It’s fair to say I spend a lot of time in my car – the school run is an 18 mile round trip twice a day, and I regularly drive down to London and the surrounding areas for work meetings, not to mention visiting friends in our old home of Brighton. On that basis, I think I’m in a good position to know how much easier on you (and your butt) a good car can make this kind of travel.
But I’m not easily won over – I need a car with bullet-proof reliability (I did once write off a car on the M6 during rush hour and never want that experience again, thanks very much). I want good fuel economy because I spend a LOT of money each year on diesel; and I need great safety features for my precious cargo in the back seat. Driving long distances solo also means I need entertainment, and a good sat-nav for the journeys where I don’t have a navigator with me.
This autumn, we got to try out a Subaru XV, which is billed as a family car with the rugged power and reliability of a 4×4.
We had the car for a week, and while we didn’t have any off-roading to do, we did do lots of motorway and countryside driving, so it was definitely put through its paces.
So did the XV win me over?
In short, no.
My over-riding feeling sitting in the (not tremendously comfortable) driver’s seat was that I felt like I was driving a tractor. The engine was noisy, and it felt – to use a technical term – chuggy.
Yes, it was powerful, and the 2 litre diesel engine was certainly responsive when I put my foot on the pedal – but it didn’t feel particularly refined. That’s all well and good when you need a powerful car for off-road driving, but it seemed unnecessary driving on the school run. I thought the gear stick felt cheap and ‘clicky’ – although that’s a personal preference, to be fair.
There is a decent navigation system screen (although it’s a bit busy for my tastes, with 20 different sorts of information at any given moment).
The stereo can link up to your mobile phone and play music via Bluetooth – but rather than having a touch screen, the stereo is a small text LED, where you have to scroll through endless menus and press buttons to select options. Connecting a phone to the was more complicated than other similar systems I’ve tried in Kia and Honda cars, for example. There was a LOT of looking at the manual and muttering before everything worked.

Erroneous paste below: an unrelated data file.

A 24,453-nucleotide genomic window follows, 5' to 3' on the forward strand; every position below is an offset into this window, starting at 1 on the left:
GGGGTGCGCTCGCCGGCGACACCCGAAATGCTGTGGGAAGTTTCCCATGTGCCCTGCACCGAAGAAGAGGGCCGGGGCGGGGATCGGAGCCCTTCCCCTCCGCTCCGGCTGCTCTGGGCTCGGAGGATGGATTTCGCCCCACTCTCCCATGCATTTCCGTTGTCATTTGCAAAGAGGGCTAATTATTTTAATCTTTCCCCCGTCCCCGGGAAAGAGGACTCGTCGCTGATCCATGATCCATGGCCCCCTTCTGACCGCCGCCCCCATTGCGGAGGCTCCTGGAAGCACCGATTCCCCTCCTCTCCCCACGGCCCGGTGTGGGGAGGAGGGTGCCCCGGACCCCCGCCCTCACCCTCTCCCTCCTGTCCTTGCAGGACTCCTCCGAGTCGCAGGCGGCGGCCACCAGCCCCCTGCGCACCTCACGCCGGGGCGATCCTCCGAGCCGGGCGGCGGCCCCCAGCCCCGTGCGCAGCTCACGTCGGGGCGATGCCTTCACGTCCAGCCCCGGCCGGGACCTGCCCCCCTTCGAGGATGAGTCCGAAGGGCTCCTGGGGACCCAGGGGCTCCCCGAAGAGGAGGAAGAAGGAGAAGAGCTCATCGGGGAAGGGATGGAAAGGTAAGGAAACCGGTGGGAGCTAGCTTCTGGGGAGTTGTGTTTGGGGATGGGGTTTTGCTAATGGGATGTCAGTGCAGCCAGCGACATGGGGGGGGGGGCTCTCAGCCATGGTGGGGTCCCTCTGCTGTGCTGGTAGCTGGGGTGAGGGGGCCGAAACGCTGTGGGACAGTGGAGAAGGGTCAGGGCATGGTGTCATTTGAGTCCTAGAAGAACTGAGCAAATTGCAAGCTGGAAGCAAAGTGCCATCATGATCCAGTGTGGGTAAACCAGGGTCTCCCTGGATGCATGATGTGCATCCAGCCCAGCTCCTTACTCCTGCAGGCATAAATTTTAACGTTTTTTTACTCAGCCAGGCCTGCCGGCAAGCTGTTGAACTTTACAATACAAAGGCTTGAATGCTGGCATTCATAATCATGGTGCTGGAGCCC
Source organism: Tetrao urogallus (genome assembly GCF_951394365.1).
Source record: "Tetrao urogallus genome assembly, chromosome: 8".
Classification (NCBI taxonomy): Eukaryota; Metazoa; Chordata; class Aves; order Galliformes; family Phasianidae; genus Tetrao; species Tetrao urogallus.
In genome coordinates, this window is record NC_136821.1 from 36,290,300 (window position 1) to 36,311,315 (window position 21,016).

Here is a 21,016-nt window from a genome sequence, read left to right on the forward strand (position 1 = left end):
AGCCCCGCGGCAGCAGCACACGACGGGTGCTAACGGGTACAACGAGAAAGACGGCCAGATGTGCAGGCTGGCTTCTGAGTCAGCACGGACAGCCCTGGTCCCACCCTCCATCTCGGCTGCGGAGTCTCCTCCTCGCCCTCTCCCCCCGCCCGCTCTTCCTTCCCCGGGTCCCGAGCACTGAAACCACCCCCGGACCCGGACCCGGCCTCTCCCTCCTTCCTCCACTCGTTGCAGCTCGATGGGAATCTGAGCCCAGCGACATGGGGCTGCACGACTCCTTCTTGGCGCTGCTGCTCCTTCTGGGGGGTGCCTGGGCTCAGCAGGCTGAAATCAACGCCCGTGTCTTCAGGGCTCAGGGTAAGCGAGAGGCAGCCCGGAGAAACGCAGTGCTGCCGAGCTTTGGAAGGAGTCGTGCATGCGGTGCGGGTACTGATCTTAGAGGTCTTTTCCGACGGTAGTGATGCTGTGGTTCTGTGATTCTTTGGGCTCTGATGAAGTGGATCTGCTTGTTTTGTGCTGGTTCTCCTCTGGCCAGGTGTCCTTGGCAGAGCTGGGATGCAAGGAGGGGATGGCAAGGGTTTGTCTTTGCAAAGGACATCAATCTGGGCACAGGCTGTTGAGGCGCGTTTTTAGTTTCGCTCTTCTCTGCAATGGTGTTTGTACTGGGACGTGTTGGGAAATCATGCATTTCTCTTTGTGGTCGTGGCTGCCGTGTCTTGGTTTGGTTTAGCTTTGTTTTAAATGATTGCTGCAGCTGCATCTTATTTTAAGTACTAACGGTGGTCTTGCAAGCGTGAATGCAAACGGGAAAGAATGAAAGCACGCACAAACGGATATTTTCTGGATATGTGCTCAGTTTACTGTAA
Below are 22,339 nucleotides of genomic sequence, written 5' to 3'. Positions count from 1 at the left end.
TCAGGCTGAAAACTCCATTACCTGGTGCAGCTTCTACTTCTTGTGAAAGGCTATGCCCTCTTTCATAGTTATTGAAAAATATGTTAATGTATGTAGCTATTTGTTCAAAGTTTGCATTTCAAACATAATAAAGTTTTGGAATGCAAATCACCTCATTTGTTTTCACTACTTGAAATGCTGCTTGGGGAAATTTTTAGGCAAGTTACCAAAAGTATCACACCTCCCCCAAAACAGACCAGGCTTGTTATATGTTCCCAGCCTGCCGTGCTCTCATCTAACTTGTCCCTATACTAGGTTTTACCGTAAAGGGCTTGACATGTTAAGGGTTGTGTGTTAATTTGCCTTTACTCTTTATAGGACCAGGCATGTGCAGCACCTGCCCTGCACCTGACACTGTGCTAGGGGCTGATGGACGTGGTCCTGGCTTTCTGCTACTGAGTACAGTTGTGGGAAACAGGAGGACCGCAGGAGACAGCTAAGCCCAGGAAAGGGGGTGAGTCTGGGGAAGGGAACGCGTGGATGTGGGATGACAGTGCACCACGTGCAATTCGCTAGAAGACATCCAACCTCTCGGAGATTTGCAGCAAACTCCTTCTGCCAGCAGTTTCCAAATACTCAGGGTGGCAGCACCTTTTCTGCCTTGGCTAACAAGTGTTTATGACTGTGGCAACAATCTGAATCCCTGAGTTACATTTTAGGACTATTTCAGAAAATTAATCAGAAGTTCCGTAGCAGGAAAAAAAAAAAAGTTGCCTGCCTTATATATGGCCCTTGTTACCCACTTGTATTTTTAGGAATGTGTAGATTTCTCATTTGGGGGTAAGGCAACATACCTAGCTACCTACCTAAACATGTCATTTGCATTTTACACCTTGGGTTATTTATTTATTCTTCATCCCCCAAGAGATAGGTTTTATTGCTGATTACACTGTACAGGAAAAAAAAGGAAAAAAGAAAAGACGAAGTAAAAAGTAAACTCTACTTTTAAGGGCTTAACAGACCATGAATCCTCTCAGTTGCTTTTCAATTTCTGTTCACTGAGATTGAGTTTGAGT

There are some good points, too.
For starters, the Subaru XV exterior looks attractive. I know that it’s all supposed to be about engines and economy but personally I like a car to look nice – and I love the XV’s chunky style and rugged bumpers. It looks like a car that means business.
It’s got decent fuel economy – the brochure promises 50mpg but we got around 35mpg in practice, doing a mixture of local and longer distance journeys. The feels powerful on the motorway, in particular. And it’s got a reputation for being well-built and safe – there’s ABS, seven airbags, traction control and five star NCAP rating, along with a five year warranty, which is impressive.
The boot space is generous, and you can fold down the seats very easily. There’s good storage in the front of the car, it’s basic but functional.
Overall, we thought the Subaru XV was okay, but really that’s all I’d say.
I spend a lot of time in my car driving long distances and as well as being safe and not bankrupting myself fuelling the thing, I want just a bit more from a car. I want to feel comfortable; I want a smooth, quiet ride; I want to be able to take calls from my phone and stream music without needing to read a manual and spend 20 minutes clicking buttons.
I think the Subaru XV is probably the car for you if you DO a lot of off-roading, or rural driving where winter conditions need a seriously tough car for the family. Regularly get snowed in? This is the car for you.
But for us, living on the coast, and mostly driving on local roads and motorways? It’s just not quite the right fit.